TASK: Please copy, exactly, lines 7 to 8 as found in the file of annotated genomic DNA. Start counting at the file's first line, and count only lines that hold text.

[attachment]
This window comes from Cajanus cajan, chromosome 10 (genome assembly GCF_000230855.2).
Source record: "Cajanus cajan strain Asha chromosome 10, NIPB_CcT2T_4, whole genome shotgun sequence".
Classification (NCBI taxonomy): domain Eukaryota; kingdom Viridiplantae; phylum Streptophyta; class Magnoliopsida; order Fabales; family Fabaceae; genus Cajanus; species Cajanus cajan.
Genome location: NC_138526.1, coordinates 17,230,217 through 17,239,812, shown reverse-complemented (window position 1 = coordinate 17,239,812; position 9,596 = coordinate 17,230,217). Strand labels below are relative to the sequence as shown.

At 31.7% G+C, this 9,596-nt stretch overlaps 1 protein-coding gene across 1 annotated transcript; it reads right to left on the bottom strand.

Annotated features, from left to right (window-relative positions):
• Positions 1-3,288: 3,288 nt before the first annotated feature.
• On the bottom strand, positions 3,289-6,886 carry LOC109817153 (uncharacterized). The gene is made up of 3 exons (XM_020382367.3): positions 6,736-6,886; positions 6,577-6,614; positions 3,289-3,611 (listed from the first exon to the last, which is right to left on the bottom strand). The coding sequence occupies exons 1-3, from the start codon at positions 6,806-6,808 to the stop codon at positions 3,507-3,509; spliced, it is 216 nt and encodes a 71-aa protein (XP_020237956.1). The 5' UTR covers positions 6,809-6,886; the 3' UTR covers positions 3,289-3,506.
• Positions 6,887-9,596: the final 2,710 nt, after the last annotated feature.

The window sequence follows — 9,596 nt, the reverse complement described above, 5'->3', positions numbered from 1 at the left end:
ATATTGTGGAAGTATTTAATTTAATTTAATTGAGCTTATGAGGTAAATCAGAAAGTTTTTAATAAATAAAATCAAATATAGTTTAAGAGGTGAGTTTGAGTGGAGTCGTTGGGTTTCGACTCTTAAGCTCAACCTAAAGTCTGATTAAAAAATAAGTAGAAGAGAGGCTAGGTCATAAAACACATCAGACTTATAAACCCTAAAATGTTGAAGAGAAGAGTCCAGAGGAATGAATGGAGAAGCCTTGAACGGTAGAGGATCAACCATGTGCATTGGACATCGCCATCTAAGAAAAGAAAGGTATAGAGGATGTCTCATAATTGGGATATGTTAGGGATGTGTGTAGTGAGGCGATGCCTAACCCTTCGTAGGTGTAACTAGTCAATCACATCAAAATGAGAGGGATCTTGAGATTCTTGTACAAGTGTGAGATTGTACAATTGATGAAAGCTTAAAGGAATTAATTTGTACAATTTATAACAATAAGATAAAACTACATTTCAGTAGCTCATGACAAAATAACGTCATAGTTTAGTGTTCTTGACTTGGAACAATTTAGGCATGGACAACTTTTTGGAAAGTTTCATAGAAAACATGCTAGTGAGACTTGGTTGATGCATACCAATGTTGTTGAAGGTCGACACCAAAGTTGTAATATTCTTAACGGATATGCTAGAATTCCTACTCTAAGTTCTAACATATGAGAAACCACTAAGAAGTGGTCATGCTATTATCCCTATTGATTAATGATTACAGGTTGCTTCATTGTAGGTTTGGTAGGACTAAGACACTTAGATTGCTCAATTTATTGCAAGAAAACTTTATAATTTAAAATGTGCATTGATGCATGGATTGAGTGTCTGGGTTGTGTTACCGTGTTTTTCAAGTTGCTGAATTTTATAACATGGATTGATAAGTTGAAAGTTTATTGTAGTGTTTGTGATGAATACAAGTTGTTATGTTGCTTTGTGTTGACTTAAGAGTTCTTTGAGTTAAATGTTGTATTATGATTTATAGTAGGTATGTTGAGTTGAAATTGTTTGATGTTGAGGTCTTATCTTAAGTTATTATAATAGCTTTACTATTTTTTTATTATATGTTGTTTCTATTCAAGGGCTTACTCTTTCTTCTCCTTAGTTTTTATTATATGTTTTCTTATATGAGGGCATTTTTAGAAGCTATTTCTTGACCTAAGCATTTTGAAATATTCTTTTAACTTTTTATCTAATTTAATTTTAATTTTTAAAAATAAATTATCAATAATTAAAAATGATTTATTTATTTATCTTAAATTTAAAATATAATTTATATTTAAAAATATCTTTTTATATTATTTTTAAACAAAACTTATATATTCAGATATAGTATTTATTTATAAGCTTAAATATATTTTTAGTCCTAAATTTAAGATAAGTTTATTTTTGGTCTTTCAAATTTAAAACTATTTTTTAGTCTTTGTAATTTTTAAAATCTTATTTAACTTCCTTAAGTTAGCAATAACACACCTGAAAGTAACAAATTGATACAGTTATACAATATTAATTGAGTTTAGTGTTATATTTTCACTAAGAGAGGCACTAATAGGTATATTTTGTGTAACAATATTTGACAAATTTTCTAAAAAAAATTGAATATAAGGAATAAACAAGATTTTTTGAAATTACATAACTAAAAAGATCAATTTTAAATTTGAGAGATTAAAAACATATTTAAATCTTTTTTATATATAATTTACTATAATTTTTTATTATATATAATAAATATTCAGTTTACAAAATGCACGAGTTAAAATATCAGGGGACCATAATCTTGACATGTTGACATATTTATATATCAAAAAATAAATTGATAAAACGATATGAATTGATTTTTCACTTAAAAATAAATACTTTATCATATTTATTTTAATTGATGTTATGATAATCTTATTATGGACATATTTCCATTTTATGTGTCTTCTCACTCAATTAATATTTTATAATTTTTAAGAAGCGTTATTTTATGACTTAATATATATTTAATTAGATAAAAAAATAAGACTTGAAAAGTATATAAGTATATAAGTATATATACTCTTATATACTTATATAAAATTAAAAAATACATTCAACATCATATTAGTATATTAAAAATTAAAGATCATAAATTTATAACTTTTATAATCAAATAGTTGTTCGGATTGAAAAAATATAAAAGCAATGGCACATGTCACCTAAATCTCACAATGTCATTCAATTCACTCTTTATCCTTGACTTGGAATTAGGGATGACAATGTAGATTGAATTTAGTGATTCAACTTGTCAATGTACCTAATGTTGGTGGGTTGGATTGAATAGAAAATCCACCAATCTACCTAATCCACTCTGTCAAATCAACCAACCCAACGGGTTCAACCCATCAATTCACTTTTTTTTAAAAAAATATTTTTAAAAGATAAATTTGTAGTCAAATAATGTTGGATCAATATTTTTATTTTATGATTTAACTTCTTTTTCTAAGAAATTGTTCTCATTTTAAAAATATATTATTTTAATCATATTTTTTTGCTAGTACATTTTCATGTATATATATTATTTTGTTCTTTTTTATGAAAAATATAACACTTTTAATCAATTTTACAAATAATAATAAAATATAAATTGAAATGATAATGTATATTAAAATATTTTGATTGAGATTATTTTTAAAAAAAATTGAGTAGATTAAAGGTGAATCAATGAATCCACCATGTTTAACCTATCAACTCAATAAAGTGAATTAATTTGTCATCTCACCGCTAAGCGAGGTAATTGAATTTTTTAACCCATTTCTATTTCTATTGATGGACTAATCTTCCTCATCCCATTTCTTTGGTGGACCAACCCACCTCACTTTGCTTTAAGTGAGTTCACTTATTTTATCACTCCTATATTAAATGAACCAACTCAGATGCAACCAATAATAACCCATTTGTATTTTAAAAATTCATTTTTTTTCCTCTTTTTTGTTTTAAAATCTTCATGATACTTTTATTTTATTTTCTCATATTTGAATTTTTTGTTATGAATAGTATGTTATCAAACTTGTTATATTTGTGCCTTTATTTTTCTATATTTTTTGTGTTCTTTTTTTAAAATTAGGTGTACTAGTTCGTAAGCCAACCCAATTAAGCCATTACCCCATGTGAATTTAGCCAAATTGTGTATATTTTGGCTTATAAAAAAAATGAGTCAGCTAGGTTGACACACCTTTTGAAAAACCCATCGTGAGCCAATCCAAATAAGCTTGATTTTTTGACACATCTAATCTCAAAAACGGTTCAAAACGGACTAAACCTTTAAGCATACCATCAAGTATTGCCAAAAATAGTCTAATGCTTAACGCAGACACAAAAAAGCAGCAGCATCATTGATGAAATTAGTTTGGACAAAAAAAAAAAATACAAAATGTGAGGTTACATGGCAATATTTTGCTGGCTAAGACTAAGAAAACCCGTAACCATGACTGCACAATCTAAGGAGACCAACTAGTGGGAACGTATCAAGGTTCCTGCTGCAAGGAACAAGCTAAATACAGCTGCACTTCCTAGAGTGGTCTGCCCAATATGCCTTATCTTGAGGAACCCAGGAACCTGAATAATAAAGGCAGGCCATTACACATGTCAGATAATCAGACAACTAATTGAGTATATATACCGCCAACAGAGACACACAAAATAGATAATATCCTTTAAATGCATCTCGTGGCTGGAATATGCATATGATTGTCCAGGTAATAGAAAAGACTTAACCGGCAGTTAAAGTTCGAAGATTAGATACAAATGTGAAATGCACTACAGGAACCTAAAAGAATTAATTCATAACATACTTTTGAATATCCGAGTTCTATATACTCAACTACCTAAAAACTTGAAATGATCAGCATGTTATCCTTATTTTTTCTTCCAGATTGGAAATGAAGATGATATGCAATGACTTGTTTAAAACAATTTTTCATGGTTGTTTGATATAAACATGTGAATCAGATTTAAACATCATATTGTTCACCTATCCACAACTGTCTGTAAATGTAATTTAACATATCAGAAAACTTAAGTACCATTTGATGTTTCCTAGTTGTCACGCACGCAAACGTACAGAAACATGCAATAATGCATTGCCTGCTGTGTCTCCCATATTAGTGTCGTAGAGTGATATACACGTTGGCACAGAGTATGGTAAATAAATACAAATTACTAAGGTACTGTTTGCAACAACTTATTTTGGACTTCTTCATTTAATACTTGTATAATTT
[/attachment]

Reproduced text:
• Positions 1-3,288: 3,288 nt before the first annotated feature.
• On the bottom strand, positions 3,289-6,886 carry LOC109817153 (uncharacterized). The gene is made up of 3 exons (XM_020382367.3): positions 6,736-6,886; positions 6,577-6,614; positions 3,289-3,611 (listed from the first exon to the last, which is right to left on the bottom strand). The coding sequence occupies exons 1-3, from the start codon at positions 6,806-6,808 to the stop codon at positions 3,507-3,509; spliced, it is 216 nt and encodes a 71-aa protein (XP_020237956.1). The 5' UTR covers positions 6,809-6,886; the 3' UTR covers positions 3,289-3,506.